Although the rich red wines and bright rosés produced there are the most famous wines to come from the Rhône valley, Côtes-du-Rhône Blanc — made from Grenache Blanc (White Grenache) with the addition of other white grapes — has long graced the lunch and dinner tables of French families. White Grenache, with its distinctive aromatic profile, gives this wine its unmistakable herbaceous and white fruit nose (think white apple and pear). While smaller amounts of Clairette help to bring the alcohol level in this wine up to a judicious 13-13.5%, it is the Bourboulenc that gives Belleruche Blanc its delightful acidity, making it a fantastic pairing for salads (dressed with vinegar) and seafood (kissed with the juice of a lemon).
In the vineyard, the grape growers wait until peak ripeness before picking in order to allow the fruit to show its natural flavors and aromas. In the cellar, the key to the vinification is freshness: the grapes are pressed the moment they arrive in the cellar, thus retaining the wine’s bright fruit and crisp acidity.
In the tradition of the Rhône valley’s great rosé wines, Chapoutier’s Belleruche Rosé is made from a blend of Grenache (roughly 75%), with smaller amounts of Cinsaut (Cinsault), and Syrah. The Grenache in this food-friendly wine gives it bright red stone fruit flavors and beautiful color, while the Cinsaut gives its delicate strawberry aroma and the Syrah its body, making it a great pairing even for the intense flavors of seafood. Rosé wine is obtained by limiting the amount of time the grape must (juice) is allowed to macerate in contact with the skins. While rosé can typically lack tannic structure (the grape skins also impart tannin to the wine), Chapoutier uses the Syrah to balance it with tannic structure.
After the grapes are pressed for the production of Belleruche Rosé, the winemaker employs a process known in French as débourbage: the grape must (juice) is allowed to settle for a period of 24 hours. This allows the solids and the liquid to separate naturally and reduces the need for filtering later. This ancient technique — now abandoned by many wineries because it is time-consuming — helps to create the wine’s gorgeous rosé color by allowing the skins to gently impart their color to the wine.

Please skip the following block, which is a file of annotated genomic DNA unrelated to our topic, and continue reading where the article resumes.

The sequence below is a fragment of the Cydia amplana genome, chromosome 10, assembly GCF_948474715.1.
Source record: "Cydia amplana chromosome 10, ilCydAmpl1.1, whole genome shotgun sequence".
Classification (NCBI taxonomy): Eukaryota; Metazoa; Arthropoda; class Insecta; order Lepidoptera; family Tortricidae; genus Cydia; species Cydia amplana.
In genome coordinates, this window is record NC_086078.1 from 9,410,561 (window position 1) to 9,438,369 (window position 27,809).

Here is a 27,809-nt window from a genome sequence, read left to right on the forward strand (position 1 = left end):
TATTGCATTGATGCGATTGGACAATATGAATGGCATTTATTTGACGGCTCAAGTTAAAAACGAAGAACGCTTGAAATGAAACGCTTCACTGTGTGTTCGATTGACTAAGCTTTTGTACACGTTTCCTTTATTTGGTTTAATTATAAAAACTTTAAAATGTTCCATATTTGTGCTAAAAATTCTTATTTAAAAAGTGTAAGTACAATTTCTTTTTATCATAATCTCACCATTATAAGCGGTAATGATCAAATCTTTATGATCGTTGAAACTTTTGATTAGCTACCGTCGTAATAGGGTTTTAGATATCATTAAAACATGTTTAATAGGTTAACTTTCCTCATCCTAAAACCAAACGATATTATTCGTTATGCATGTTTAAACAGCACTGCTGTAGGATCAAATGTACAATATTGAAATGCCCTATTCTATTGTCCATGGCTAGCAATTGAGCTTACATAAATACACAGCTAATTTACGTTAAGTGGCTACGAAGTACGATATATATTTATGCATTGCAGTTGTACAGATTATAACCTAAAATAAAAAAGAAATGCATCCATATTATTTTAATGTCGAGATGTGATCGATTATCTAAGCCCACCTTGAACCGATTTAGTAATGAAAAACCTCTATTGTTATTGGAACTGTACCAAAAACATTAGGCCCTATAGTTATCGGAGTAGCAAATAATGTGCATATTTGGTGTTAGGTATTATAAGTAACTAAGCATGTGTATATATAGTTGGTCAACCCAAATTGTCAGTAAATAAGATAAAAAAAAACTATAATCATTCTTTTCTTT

Chapoutier’s Belleruche Rouge (Red) is made from roughly 80% Grenache (the grape variety used primarily in Châteauneuf-du-Pape to the south) and 20% Syrah (the grape used to make the Rhône valley’s most famous red wines in Côte Rôtie, Crozes Hermitage, Hermitage, and St Joseph to the north). Michel loves to serve this wine at Sunday lunch: its perfect balance of natural fruit flavors from the Grenache and the structure, spiciness, and gentle tannins from the Syrah make it an excellent pairing for a wide variety of dishes, from roast chicken and pork to grilled and roast lamb (the ideal pairing).
After handpicking at the peak of ripeness, extended maceration (up to 15 days) and natural fermentation give this wine its rich color and mouthfeel, freshness on the nose, and red berry fruit and structure in the mouth.
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